Giemsa staining

Giemsa staining

Aim: To study nuclear material Staining.


Bacteria are prokaryotic which possess nuclear material and circular DNA. In the case of Eukaryotic, genetic material is membrane-bound. The nucleus present in prokaryotes that is not well defined is called the nucleoid. There is a lack of nuclear membrane. In bacteria extrachromosomal DNA plasmid is present. The plasmid is small circular extrachromosomal DNA that shows self-replication properties. Plasmid DNA may give a bacterium the power to synthesize new products and also antibiotic resistance properties. Cytoplasm present in cells shows a high affinity for stains and also interferes with the observation of nuclear material. So the hydrolysis is carried out with HCl and is then stained with Giemsa stain.


Giemsa stain is used for nuclear material visualization. The stain is used to differentiate nuclear material and cytoplasmic material. The cytoplasm of bacteria possessing a strong affinity for nuclear stain gets hydrolyzed with hydrochloric acid. Finally, it is stained with Giemsa stain which differentiates nuclear material and cytoplasmic material.


  • Bacterial culture: 24 hours fresh bacterial culture
  • Chemicals: 1N HCl, Giemsa stain
  • Apparatus: Glass Slide, inoculating loop, water bath, microscope


  1. Take a clean glass slide and prepare the smear on the slide.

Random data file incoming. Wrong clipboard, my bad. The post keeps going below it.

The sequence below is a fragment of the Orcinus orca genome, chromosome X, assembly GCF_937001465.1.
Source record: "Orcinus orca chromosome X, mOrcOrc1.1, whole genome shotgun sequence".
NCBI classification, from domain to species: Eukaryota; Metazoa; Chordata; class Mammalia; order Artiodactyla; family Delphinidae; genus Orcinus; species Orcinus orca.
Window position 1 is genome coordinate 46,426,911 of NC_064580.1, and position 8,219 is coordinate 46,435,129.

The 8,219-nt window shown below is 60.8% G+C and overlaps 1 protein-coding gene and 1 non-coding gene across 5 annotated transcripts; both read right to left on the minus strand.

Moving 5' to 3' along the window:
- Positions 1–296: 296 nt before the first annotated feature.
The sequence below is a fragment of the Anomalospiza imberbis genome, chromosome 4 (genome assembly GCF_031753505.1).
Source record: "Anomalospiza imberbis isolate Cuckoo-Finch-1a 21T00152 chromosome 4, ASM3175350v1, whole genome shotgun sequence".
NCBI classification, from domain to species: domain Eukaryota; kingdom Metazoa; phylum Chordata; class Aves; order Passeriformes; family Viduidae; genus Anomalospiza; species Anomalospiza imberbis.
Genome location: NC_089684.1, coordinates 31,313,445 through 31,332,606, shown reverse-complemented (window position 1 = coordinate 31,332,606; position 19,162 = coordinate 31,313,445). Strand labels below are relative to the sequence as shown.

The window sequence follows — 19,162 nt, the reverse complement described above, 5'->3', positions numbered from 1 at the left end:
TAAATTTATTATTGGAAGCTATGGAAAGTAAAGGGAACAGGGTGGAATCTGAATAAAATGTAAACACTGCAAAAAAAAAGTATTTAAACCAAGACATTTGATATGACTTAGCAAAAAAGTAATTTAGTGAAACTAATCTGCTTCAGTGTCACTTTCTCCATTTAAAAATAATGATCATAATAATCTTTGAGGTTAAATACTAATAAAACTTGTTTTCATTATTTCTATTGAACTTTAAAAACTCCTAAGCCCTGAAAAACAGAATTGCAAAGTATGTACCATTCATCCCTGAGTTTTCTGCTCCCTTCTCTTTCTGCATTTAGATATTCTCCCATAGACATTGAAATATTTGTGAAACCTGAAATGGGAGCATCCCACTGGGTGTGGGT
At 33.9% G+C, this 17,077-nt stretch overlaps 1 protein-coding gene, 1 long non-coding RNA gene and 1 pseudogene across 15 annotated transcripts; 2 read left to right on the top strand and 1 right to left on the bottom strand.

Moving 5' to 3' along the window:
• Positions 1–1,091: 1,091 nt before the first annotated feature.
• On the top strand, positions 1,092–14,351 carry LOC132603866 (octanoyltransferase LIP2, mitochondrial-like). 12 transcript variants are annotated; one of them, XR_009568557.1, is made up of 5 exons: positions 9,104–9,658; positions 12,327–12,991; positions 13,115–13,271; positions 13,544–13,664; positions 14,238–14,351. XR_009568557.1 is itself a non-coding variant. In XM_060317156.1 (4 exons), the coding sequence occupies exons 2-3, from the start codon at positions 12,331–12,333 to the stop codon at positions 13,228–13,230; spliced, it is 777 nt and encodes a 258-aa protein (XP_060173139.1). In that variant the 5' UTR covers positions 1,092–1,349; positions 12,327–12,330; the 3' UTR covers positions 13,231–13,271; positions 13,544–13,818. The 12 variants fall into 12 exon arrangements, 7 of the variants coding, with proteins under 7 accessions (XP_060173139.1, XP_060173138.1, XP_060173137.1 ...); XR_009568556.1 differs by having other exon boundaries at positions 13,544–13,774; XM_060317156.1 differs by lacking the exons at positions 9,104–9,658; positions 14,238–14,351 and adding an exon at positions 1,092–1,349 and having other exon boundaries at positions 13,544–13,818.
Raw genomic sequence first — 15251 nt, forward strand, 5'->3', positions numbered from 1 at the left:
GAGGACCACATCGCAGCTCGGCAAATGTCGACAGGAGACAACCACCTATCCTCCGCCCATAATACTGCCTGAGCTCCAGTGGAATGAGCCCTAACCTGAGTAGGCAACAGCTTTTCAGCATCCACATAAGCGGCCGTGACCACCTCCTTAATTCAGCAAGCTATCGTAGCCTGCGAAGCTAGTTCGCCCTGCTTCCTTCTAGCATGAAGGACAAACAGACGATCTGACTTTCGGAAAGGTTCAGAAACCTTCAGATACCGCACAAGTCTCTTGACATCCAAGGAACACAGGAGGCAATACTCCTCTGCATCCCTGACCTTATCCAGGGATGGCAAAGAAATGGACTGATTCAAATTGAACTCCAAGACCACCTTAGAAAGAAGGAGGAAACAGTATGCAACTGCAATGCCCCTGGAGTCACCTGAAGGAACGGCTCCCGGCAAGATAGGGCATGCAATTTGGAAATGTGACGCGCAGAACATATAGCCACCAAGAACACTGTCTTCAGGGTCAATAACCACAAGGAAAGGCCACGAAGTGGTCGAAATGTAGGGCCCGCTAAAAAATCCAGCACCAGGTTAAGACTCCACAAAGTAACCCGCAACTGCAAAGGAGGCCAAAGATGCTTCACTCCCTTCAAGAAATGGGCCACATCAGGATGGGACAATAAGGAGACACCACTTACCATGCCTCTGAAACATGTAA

2. Heat fixed smear on the flame of the burner.
  3. Place the smear in the beaker containing HCl solution.
  4. Keep the beaker in a water bath at 50°C for 10 minutes.
  5. Wash the slide with gentle tap water.
  6. Flood the smear with Giemsa stain for 2-3 minutes and wash with gentle tap water.
  7. Blot dries the smear.
  8. Add oil on the smear and observe under oil immersion lens.

Giemsa staining


Examine the nuclear material on the smear under an oil immersion lens.

Giemsa staining


The nuclear bodies may appear purple and surrounded by colourless zone of cytoplasm, while the cell membrane appears faint purple colour.


Nuclear staining is used to differentiate cytoplasmic material from nuclear material.

Key Points:

  • Giemsa stain should be freshly prepared.
  • Do not over-dry the smear.
  • Cultures used should be 24 hours old.

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